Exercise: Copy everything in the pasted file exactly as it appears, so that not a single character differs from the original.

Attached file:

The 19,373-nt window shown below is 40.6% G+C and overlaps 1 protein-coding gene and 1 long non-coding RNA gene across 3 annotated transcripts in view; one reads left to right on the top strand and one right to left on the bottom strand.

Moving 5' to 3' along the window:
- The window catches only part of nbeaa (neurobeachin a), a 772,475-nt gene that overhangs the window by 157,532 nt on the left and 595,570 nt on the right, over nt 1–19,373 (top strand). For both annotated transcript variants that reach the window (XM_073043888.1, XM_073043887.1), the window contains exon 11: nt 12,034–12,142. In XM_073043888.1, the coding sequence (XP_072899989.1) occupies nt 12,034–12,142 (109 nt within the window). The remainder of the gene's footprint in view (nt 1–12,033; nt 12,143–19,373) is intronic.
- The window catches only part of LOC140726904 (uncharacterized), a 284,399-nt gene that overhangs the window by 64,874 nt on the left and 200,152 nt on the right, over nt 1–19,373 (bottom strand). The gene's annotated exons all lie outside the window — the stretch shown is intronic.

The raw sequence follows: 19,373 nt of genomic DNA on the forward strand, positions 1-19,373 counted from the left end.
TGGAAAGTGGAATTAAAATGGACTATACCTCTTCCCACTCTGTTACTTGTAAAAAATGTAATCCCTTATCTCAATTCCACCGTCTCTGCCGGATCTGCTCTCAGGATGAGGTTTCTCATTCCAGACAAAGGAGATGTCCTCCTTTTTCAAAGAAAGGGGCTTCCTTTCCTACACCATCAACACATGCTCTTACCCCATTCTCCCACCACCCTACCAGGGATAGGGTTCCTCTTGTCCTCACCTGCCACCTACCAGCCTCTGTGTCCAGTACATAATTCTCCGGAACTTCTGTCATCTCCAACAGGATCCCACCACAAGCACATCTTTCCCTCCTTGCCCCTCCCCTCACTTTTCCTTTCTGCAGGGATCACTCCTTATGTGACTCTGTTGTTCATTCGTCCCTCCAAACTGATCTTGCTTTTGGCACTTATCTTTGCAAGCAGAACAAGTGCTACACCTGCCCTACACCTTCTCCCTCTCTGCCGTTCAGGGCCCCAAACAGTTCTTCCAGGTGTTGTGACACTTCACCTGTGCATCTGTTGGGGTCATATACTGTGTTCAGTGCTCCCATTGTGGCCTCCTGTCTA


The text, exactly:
The 19,373-nt window shown below is 40.6% G+C and overlaps 1 protein-coding gene and 1 long non-coding RNA gene across 3 annotated transcripts in view; one reads left to right on the top strand and one right to left on the bottom strand.

Moving 5' to 3' along the window:
- The window catches only part of nbeaa (neurobeachin a), a 772,475-nt gene that overhangs the window by 157,532 nt on the left and 595,570 nt on the right, over nt 1–19,373 (top strand). For both annotated transcript variants that reach the window (XM_073043888.1, XM_073043887.1), the window contains exon 11: nt 12,034–12,142. In XM_073043888.1, the coding sequence (XP_072899989.1) occupies nt 12,034–12,142 (109 nt within the window). The remainder of the gene's footprint in view (nt 1–12,033; nt 12,143–19,373) is intronic.
- The window catches only part of LOC140726904 (uncharacterized), a 284,399-nt gene that overhangs the window by 64,874 nt on the left and 200,152 nt on the right, over nt 1–19,373 (bottom strand). The gene's annotated exons all lie outside the window — the stretch shown is intronic.

The raw sequence follows: 19,373 nt of genomic DNA on the forward strand, positions 1-19,373 counted from the left end.
TGGAAAGTGGAATTAAAATGGACTATACCTCTTCCCACTCTGTTACTTGTAAAAAATGTAATCCCTTATCTCAATTCCACCGTCTCTGCCGGATCTGCTCTCAGGATGAGGTTTCTCATTCCAGACAAAGGAGATGTCCTCCTTTTTCAAAGAAAGGGGCTTCCTTTCCTACACCATCAACACATGCTCTTACCCCATTCTCCCACCACCCTACCAGGGATAGGGTTCCTCTTGTCCTCACCTGCCACCTACCAGCCTCTGTGTCCAGTACATAATTCTCCGGAACTTCTGTCATCTCCAACAGGATCCCACCACAAGCACATCTTTCCCTCCTTGCCCCTCCCCTCACTTTTCCTTTCTGCAGGGATCACTCCTTATGTGACTCTGTTGTTCATTCGTCCCTCCAAACTGATCTTGCTTTTGGCACTTATCTTTGCAAGCAGAACAAGTGCTACACCTGCCCTACACCTTCTCCCTCTCTGCCGTTCAGGGCCCCAAACAGTTCTTCCAGGTGTTGTGACACTTCACCTGTGCATCTGTTGGGGTCATATACTGTGTTCAGTGCTCCCATTGTGGCCTCCTGTCTA